Downer Ending: Depending on the version followed. The original Six Kanda (kandas are like 'sections', each with a number of chapters) version ends happily but the later, expanded Seven Kanda Version is a big fat Shoot the Shaggy Dog downer-o-rama! Sita is cast out of Ayodhya while pregnant with twins to Valmiki's hermitage and asks Mother Earth to swallow her up when Rama asks for her to come back a second time. Rama's commits suicide by drowning in the Sarayu. Rama and Sita's twins are therefore brought up without their parents.
Double Standard: Rama doubts Sita's chastity even though Sita was kidnapped against her will by the Demon King Ravana and did not do anything with him. She proves her chastity through the Agni Pariksha where she sat on a funeral pyre. The fire did not burn her, vouching for her chastity. In the extended adaptation whose chapters are of a more recent visage, Sita's chastity is mocked by a washerman in Ayodhya who verbally abused his wife. For that, Rama exiles her to the forest and away from the Kingdom of Ayodhya.
The Dragon: Indrajit, the son of Ravana. He is stated to be stronger than his father.
Easily Forgiven: Rama is willing to completely forgive Ravana if he surrenders (which he doesn't), but after Ravana is killed, Rama forgives him.
Engagement Challenge: Rama won over Sita's hand when he strung the bow of Shiva when many others were not even able to lift it.
Exact Words: When a crowd of people want to follow Rama into the forest as he leaves Ayodhya, he tells all men and women to go home. When he comes back 14 years later, he finds that the hijras, being neither, stayed where he gave the speech. He was so impressed, he granted hijras the boon to confer blessings on people during auspicious inaugural occasions like childbirth and weddings. This boon is the origin of badhai, in which hijras sing, dance, and give blessings.
Faking the Dead: Ravana shoves Rama's dead head at Sita's feet to convince her that he is dead. Of course, Rama is not dead and the head is fake but it does reduce Sita to tears.
Forged by the Gods: Rama's Weapon of Mass Destruction is his own special arrow, which can be charged with enough power to destroy everything in the universe and no enemy can stop it. He never uses it except to threaten but just the sheer havoc it wreaks by putting it on the bow shows a sample of what it can do.
Honour Before Reason: The unquestioning performance of duty, even if it leads to negative consequences, is one of the major themes of the text.
Dasarath exiles his beloved son Rama because he is bound by an oath he gave to Kaikeyi.
Rama willingly goes into exile, both out of filial obedience and to help his father fulfill the terms of his vow, despite everyone in Ayodhya except Kaikeyi (his father included) pleading with him to ignore the command.
As a kid training in archery, he once practices a shot where he knocks off a woman's nose ring with one arrow and a second arrow mid-flight deflects it to go into her nose again exactly through the holes. Without hurting her.
He creates a complete shield of arrows to stop demons from polluting a fire sacrifice. He also sends one of the demons flying hundreds of miles out to sea with a single shot.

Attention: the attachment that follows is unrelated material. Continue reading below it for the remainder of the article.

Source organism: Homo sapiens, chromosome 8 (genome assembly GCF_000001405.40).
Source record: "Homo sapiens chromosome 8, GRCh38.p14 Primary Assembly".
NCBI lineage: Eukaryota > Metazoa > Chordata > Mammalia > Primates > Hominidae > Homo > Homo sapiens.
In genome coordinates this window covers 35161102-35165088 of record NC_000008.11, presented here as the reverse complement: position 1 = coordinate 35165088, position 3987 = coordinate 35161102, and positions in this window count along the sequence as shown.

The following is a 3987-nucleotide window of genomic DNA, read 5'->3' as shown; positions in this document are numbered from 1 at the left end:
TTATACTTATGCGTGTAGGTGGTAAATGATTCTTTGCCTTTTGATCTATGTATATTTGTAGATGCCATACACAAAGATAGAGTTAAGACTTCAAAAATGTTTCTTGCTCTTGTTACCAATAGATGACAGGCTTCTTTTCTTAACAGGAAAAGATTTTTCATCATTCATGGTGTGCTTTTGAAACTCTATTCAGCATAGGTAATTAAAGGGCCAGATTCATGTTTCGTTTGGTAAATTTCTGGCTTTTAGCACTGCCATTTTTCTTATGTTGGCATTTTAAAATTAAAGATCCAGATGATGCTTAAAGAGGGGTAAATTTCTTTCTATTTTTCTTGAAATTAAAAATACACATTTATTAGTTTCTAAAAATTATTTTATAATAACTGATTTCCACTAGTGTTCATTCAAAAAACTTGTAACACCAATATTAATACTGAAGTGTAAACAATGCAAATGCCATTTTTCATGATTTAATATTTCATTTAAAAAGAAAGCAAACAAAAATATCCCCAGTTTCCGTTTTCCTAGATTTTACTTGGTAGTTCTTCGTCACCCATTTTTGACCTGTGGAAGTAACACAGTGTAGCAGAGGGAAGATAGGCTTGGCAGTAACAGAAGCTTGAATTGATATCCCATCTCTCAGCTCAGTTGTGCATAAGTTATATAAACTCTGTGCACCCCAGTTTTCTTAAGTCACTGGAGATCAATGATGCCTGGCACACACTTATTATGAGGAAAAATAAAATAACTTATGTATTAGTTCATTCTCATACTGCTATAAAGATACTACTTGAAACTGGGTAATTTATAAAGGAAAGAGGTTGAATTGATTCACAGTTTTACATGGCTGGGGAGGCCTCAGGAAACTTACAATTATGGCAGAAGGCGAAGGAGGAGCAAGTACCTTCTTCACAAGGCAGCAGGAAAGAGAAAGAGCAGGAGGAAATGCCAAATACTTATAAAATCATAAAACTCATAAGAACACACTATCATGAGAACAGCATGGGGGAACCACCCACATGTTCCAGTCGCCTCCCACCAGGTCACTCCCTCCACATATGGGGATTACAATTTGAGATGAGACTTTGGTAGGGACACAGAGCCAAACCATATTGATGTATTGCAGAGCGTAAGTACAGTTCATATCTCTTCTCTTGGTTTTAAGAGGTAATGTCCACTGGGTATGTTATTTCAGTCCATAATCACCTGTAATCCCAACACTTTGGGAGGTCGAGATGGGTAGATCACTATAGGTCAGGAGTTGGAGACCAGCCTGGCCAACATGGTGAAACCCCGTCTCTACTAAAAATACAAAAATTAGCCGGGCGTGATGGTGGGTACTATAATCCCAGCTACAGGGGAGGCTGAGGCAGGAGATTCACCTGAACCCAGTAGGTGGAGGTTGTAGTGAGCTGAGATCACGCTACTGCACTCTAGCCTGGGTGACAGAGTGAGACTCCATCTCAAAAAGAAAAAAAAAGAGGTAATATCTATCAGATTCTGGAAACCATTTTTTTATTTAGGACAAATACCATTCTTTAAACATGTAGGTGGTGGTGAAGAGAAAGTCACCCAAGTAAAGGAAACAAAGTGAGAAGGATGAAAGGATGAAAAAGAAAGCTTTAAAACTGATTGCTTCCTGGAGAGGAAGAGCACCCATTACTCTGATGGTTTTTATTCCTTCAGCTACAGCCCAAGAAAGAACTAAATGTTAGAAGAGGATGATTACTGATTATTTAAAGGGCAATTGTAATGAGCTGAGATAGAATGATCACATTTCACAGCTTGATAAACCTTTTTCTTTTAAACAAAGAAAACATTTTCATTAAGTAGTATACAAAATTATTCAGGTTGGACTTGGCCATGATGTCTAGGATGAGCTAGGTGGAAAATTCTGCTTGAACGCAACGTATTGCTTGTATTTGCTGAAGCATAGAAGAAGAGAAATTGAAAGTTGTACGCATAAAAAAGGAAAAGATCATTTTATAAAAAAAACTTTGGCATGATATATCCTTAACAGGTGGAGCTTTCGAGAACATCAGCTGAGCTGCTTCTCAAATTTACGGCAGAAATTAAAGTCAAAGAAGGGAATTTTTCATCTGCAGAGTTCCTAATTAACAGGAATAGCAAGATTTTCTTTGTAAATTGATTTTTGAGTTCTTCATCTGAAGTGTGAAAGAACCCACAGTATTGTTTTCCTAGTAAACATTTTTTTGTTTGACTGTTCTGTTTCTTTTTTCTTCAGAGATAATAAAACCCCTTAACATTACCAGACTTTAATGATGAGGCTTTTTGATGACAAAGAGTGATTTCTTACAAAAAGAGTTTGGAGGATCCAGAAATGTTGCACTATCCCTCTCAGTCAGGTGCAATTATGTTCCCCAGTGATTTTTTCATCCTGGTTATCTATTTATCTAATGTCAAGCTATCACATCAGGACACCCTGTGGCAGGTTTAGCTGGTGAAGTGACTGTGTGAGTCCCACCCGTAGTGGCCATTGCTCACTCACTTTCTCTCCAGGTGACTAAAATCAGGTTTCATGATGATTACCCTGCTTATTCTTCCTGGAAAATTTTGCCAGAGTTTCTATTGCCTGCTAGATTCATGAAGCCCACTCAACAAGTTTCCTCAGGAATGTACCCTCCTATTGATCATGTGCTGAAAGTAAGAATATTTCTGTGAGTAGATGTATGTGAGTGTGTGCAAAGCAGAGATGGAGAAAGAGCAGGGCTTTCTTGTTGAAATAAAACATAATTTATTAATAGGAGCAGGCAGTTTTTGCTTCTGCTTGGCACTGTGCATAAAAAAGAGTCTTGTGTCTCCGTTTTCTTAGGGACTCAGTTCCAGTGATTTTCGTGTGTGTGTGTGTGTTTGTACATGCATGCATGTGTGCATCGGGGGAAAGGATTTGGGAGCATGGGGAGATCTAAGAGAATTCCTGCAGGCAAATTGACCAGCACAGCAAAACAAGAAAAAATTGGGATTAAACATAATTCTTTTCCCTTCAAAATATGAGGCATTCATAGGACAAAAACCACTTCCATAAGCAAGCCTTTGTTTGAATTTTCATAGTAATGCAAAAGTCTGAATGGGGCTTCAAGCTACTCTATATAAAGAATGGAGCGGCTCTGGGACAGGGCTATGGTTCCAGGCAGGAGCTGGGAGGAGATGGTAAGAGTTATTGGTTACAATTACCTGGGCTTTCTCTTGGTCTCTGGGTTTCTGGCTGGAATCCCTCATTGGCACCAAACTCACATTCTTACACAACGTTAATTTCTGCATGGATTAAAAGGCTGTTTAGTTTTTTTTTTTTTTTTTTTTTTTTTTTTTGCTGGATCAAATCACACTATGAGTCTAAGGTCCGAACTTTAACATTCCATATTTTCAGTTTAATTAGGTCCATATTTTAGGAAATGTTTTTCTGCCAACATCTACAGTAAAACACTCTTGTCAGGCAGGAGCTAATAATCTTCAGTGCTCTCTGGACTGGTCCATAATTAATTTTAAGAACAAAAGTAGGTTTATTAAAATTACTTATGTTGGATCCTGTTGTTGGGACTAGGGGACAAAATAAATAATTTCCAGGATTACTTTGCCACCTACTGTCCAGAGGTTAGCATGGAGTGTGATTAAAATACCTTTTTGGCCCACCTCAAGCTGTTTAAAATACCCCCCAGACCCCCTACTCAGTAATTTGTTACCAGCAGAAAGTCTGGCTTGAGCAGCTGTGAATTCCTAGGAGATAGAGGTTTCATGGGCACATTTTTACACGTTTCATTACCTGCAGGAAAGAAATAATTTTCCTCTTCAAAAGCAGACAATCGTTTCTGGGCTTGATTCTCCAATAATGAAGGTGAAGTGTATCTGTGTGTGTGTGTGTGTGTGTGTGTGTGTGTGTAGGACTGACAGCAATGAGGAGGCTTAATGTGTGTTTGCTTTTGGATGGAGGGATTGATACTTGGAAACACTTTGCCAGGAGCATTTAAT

He single-handedly defeats 14000 demons and two of Ravana's Dragons, whom even the Gods couldn't beat.
Dasharatha gets his name because he's capable of fighting enemies surrounding him in ten directions, including up and down. He is capable of hitting the target dead on only by hearing the noise it makes, although he gets into some serious trouble when he accidentally kills an ascetic this way.
Loophole Abuse: Big Bad Ravana wishes to never be defeated by any God, making only an exception for humans since he thinks they don't amount to much. Of course, the (technically) human Rama defeats him.
Multishot: In battles, Rama is constantly shooting several arrows at once. Up to a thousand fit on his string.
Mystical Pregnancy: Vishnu turns himself into celestial porridge for Dasaratha to feed his wives. All three of them eventually give birth to sons endowed with Vishnu's essence.
Nice Job Fixing It, Villain: Ravana's idea to set fire to Hanuman's tail not only allows him to escape, but in the process he burns down the entire city of Lanka, and now the heroes have all the info they need to fight Ravana. Not to mention that his attempts to stop Hanuman resulted in the deaths of 2 of his sons, several commanders and a good chunk of his army.
Papa Wolf: Vayu was so angry when Indra injured Hanuman that he refused to leave a cave where he hospitalized his son. It shouldn't have been a problem except that Vayu is the personification of air and even breathing became impossible when he stopped moving.
Power Limiter: Hanuman was cursed since childhood for his mischievous deeds. The curse makes him forget the extent of his power. The wise bear Jambavan later reminds Hanuman of the time he tried to eat the sun and automatically lifts this curse.
The Promise: Dasaratha made a promise to his favorite wife Kaikeyi that he would give her anything she asked for. She asks for the exile of his favorite son Rama for 14 years. The sorrow at being forced to carry out this deed leads to Dasarath's Death by Despair.
Rage Against the Heavens: Ravana and his demon crews wage war against AND defeat the gods. That's when Meghanada became Indrajit...
Spell My Name with an S: There's a lot of different transliterations of the names, the most common being the "a"s at the end (Ravana/Ravan) and the "i"/"e" thing (Sita/Seeta). Much of this is down to the differences between Sanskrit and modern Hindi, as well as different approaches to transliterating Indian languages to the Latin alphabet.
Hanuman is legendary amongst Hindus as the living incarnation of loyalty. Pretty much all his deeds (and there are MANY) are, beyond anything else, shows of devotion and love to Rama. In fact, Hanuman declared that, as long as Rama's name was known and people were devoted to him, he'd stay on Earth. So yes, Hanuman became immortal because of how devoted he is to Rama. Let that sink in.
Sita and Lakshmana willingly follow Rama into exile in the forest. Much of the population of Ayodhya, including his mother Kaushalya) is also willing to follow him, but Rama commands them to stay in the city.
Weak Sauce Weakness: Vali was blessed by Shiva that whoever fight him will loss half of their strength, while Vali himself gain equal strength to their losing power. However, this ability doesn't work on Hanuman, for he's embodiment of Shiva's power as well.
Wicked Stepmother: Rama, his brother Laxman and his wife were exiled from their Kingdom for 14 years because Kaikeyi, his stepmother wanted her son Bharat to be king. Zigzagged in that she was actually portrayed as being like Rama's own mother, being magnanimous and kind and absolutely overjoyed when she learned that Dasarath, the King wanted to crown Rama as the Crown Prince. The influence of her evil maid and the gods themselves hardening her heart lead her to make her request to Dasarath.